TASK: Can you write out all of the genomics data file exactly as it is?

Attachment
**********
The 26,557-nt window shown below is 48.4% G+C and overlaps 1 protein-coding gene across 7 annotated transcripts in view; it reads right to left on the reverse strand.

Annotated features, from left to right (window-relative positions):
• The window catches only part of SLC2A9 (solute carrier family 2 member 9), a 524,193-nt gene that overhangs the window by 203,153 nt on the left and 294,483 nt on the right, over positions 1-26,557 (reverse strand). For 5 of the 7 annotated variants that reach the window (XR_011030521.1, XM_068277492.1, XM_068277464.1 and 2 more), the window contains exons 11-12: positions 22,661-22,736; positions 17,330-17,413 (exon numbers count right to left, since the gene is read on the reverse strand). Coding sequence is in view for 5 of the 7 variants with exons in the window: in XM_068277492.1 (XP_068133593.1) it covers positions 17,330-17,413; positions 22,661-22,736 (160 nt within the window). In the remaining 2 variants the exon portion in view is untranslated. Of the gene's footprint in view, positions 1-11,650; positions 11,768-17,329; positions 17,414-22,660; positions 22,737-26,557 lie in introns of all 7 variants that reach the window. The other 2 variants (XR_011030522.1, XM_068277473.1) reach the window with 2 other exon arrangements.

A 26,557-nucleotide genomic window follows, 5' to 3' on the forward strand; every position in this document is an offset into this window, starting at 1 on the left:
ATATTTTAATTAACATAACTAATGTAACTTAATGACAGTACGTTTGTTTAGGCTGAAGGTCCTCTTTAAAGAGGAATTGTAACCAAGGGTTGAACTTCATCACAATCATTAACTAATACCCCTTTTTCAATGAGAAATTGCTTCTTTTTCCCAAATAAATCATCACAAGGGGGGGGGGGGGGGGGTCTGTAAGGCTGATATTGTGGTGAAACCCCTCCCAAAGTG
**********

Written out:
The 26,557-nt window shown below is 48.4% G+C and overlaps 1 protein-coding gene across 7 annotated transcripts in view; it reads right to left on the reverse strand.

Annotated features, from left to right (window-relative positions):
• The window catches only part of SLC2A9 (solute carrier family 2 member 9), a 524,193-nt gene that overhangs the window by 203,153 nt on the left and 294,483 nt on the right, over positions 1-26,557 (reverse strand). For 5 of the 7 annotated variants that reach the window (XR_011030521.1, XM_068277492.1, XM_068277464.1 and 2 more), the window contains exons 11-12: positions 22,661-22,736; positions 17,330-17,413 (exon numbers count right to left, since the gene is read on the reverse strand). Coding sequence is in view for 5 of the 7 variants with exons in the window: in XM_068277492.1 (XP_068133593.1) it covers positions 17,330-17,413; positions 22,661-22,736 (160 nt within the window). In the remaining 2 variants the exon portion in view is untranslated. Of the gene's footprint in view, positions 1-11,650; positions 11,768-17,329; positions 17,414-22,660; positions 22,737-26,557 lie in introns of all 7 variants that reach the window. The other 2 variants (XR_011030522.1, XM_068277473.1) reach the window with 2 other exon arrangements.

A 26,557-nucleotide genomic window follows, 5' to 3' on the forward strand; every position in this document is an offset into this window, starting at 1 on the left:
ATATTTTAATTAACATAACTAATGTAACTTAATGACAGTACGTTTGTTTAGGCTGAAGGTCCTCTTTAAAGAGGAATTGTAACCAAGGGTTGAACTTCATCACAATCATTAACTAATACCCCTTTTTCAATGAGAAATTGCTTCTTTTTCCCAAATAAATCATCACAAGGGGGGGGGGGGGGGGGTCTGTAAGGCTGATATTGTGGTGAAACCCCTCCCAAAGTG